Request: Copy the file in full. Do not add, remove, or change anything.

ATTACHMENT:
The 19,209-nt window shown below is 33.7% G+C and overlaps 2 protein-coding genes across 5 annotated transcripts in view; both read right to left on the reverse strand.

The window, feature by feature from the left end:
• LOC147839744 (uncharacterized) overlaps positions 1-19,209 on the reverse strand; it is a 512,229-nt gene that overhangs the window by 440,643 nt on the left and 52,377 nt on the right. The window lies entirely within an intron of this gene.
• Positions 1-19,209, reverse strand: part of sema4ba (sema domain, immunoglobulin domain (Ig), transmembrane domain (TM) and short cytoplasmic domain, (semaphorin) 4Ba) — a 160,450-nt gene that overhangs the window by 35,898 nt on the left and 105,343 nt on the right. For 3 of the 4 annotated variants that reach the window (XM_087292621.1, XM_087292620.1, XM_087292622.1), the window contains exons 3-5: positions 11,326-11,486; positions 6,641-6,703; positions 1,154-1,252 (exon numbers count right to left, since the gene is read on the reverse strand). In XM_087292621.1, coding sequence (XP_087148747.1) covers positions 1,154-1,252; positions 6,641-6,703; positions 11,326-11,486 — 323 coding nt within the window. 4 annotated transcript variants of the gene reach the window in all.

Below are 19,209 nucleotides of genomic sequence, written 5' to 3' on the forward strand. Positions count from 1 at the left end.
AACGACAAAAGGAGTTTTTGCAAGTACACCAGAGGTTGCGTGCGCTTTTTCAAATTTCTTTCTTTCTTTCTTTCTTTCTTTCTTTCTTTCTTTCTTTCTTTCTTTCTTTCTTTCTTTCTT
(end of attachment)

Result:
The 19,209-nt window shown below is 33.7% G+C and overlaps 2 protein-coding genes across 5 annotated transcripts in view; both read right to left on the reverse strand.

The window, feature by feature from the left end:
• LOC147839744 (uncharacterized) overlaps positions 1-19,209 on the reverse strand; it is a 512,229-nt gene that overhangs the window by 440,643 nt on the left and 52,377 nt on the right. The window lies entirely within an intron of this gene.
• Positions 1-19,209, reverse strand: part of sema4ba (sema domain, immunoglobulin domain (Ig), transmembrane domain (TM) and short cytoplasmic domain, (semaphorin) 4Ba) — a 160,450-nt gene that overhangs the window by 35,898 nt on the left and 105,343 nt on the right. For 3 of the 4 annotated variants that reach the window (XM_087292621.1, XM_087292620.1, XM_087292622.1), the window contains exons 3-5: positions 11,326-11,486; positions 6,641-6,703; positions 1,154-1,252 (exon numbers count right to left, since the gene is read on the reverse strand). In XM_087292621.1, coding sequence (XP_087148747.1) covers positions 1,154-1,252; positions 6,641-6,703; positions 11,326-11,486 — 323 coding nt within the window. 4 annotated transcript variants of the gene reach the window in all.

Below are 19,209 nucleotides of genomic sequence, written 5' to 3' on the forward strand. Positions count from 1 at the left end.
AACGACAAAAGGAGTTTTTGCAAGTACACCAGAGGTTGCGTGCGCTTTTTCAAATTTCTTTCTTTCTTTCTTTCTTTCTTTCTTTCTTTCTTTCTTTCTTTCTTTCTTTCTTTCTTTCTT